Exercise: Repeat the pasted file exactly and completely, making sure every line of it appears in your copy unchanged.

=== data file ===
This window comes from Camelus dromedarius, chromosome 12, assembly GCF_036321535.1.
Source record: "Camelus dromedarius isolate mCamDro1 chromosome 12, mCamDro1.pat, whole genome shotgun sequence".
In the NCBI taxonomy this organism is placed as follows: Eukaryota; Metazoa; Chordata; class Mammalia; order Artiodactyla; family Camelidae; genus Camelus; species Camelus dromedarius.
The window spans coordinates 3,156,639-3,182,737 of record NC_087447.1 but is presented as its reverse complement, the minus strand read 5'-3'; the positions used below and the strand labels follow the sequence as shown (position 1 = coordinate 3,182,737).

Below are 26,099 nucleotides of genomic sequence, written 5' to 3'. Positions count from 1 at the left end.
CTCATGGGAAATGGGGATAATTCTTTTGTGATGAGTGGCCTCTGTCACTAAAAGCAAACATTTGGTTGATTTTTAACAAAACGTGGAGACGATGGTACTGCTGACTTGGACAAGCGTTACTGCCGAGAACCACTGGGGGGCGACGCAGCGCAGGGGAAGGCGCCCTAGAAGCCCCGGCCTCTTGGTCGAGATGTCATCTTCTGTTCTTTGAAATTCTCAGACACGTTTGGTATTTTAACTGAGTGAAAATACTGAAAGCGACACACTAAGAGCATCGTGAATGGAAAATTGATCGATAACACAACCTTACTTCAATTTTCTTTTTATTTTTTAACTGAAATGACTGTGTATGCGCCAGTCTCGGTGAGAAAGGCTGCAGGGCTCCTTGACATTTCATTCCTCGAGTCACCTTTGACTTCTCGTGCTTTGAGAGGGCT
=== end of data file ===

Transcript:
This window comes from Camelus dromedarius, chromosome 12, assembly GCF_036321535.1.
Source record: "Camelus dromedarius isolate mCamDro1 chromosome 12, mCamDro1.pat, whole genome shotgun sequence".
In the NCBI taxonomy this organism is placed as follows: Eukaryota; Metazoa; Chordata; class Mammalia; order Artiodactyla; family Camelidae; genus Camelus; species Camelus dromedarius.
The window spans coordinates 3,156,639-3,182,737 of record NC_087447.1 but is presented as its reverse complement, the minus strand read 5'-3'; the positions used below and the strand labels follow the sequence as shown (position 1 = coordinate 3,182,737).

Below are 26,099 nucleotides of genomic sequence, written 5' to 3'. Positions count from 1 at the left end.
CTCATGGGAAATGGGGATAATTCTTTTGTGATGAGTGGCCTCTGTCACTAAAAGCAAACATTTGGTTGATTTTTAACAAAACGTGGAGACGATGGTACTGCTGACTTGGACAAGCGTTACTGCCGAGAACCACTGGGGGGCGACGCAGCGCAGGGGAAGGCGCCCTAGAAGCCCCGGCCTCTTGGTCGAGATGTCATCTTCTGTTCTTTGAAATTCTCAGACACGTTTGGTATTTTAACTGAGTGAAAATACTGAAAGCGACACACTAAGAGCATCGTGAATGGAAAATTGATCGATAACACAACCTTACTTCAATTTTCTTTTTATTTTTTAACTGAAATGACTGTGTATGCGCCAGTCTCGGTGAGAAAGGCTGCAGGGCTCCTTGACATTTCATTCCTCGAGTCACCTTTGACTTCTCGTGCTTTGAGAGGGCT